Contemporary-style homes became hugely popular between 1950 and 1970. There were two types of contemporary American architecture – the flat-roof type and the gabled roof type. These were characterized by odd-sized and often tall windows, lack of ornamentation, and unique mixtures of wall materials like stone, brick, and wood. Both types of designs were one-story tall and designed to incorporate the surrounding architectural landscape into their overall look.


Fanciful and royal, the Georgian architecture was styled in honor of the first three monarchs of England, all of whom were named George. Formal and majestic Georgian homes are known for their refined and symmetrical design with paired chimneys and a decorative crown over the front door. Another unique feature is the orderly row of five windows across the second story. With sport side-gabled roofs, Georgian houses are two to three stories high, and constructed in brick. Besides symmetry, this kind of architecture is symbolized by rich classical detail such as large Greek or Roman style columns, elaborate entryways with beautifully arched windows resting atop them and elegant ornamentation.

Gothic Revival

Gothic Revival became popular in the mid 1800s. This style was largely influenced by English romanticism and intricate wooden millwork. It was characterized by Gothic windows with distinctive pointed arches and featured exposed framing timbers and steep vaulted roofs with cross-gables. They also included extravagant features such as towers and verandas.


European architects initiated the modern style of architecture in the 20th century. Using materials such as concrete, glass and steel, it was devoid of ornamentation or decoration. The architectural landscape in the international style introduced the idea of exposed functional building elements such as elevator shafts, ground-to-ceiling plate glass windows, and smooth facades.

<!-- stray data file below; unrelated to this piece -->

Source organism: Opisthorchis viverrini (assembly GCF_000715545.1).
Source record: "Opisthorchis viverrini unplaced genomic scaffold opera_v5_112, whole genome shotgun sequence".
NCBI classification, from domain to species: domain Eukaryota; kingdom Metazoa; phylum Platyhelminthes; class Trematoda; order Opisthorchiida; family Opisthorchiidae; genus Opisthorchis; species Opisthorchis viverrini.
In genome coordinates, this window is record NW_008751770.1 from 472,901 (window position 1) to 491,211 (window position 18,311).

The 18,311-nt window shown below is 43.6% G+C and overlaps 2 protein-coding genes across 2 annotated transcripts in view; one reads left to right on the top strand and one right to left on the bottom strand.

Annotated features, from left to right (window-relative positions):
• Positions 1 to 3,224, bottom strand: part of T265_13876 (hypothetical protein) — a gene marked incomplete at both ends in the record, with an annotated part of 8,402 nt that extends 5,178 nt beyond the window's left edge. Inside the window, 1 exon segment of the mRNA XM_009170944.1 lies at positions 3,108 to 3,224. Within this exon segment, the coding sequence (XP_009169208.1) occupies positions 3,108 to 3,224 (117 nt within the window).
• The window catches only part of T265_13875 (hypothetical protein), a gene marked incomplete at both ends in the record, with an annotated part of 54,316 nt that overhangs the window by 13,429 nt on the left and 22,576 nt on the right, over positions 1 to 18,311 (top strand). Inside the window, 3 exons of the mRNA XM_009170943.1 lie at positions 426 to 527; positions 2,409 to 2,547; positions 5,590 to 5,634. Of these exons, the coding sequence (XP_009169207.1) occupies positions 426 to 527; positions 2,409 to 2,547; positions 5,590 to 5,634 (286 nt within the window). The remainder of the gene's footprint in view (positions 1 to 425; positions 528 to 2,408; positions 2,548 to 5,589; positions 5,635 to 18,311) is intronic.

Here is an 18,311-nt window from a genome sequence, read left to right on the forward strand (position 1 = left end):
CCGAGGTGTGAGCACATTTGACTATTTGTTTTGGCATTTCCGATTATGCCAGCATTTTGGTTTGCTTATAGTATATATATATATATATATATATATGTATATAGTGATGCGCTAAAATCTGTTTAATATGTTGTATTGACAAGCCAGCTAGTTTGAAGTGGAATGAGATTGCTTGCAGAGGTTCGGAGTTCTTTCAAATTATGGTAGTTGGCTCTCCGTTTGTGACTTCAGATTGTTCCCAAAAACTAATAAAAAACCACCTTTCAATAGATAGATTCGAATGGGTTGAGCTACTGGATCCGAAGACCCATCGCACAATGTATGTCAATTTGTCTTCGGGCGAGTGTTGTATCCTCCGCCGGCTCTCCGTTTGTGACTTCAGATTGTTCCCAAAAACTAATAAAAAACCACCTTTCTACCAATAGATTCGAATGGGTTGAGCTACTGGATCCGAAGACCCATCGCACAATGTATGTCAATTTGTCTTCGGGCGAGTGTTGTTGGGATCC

Prarie House

The first Prairie-style house was designed by Frank Lloyd Wright in Chicago in 1893. This American architectural style peaked between the years 1900s and 1920s and focused on modest homes that blended the natural beauty of the Midwestern landscape. It consists of two main styles – boxy and symmetrical or low-slung and asymmetrical and the materials used are brick and clapboard. It has low pitched gable roofs with eaves extending well beyond the walls, creating an effect that allows it to blend with the scenery. Other details included pronounced overhangs, stone belts to accentuate the horizontal designs, rows of casement windows, one-story porches with massive square supports as well as stylized floral and circular geometric terra-cotta or masonry decorations around doors, windows, and cornices.

Shingle Victorian

This American architectural style was used widely in cottages along the trendy, wealthy North-eastern coastal towns of Long Island and Newport in the late 19th century. Wide porches, unadorned doors, windows, and cornices, steeply pitched roof lines are symbolic of this style. Continuous wood shingles cover the entire surface of the home, giving it a cohesive look. Some unique features in this style include dormers, recessed balconies, and side towers with bell or conical roofs structured under the shingles.


This architecture was initiated in the 1920s and 1930s, but continues to remain a popular architectural style in suburbs across the United States even today. It is characterised by half-timbering on bay windows and upper floors with facades that are pronounced by one or more steeply pitched cross gables. Patterned brick or stone walls, rounded doorways, multi-paned casement windows, and large stone chimneys are also some of the features of this architectural style.


Victorian architecture in America originated in the second half of the 19th century, when America was identifying new approaches to building and design. Victorian styles include Second Empire, Italianate, Stick, and Queen Anne among others. Advances in modern technology ensured the incorporation of ornamentation such as brackets, spindles, and patterned shingles into the Victorian designs.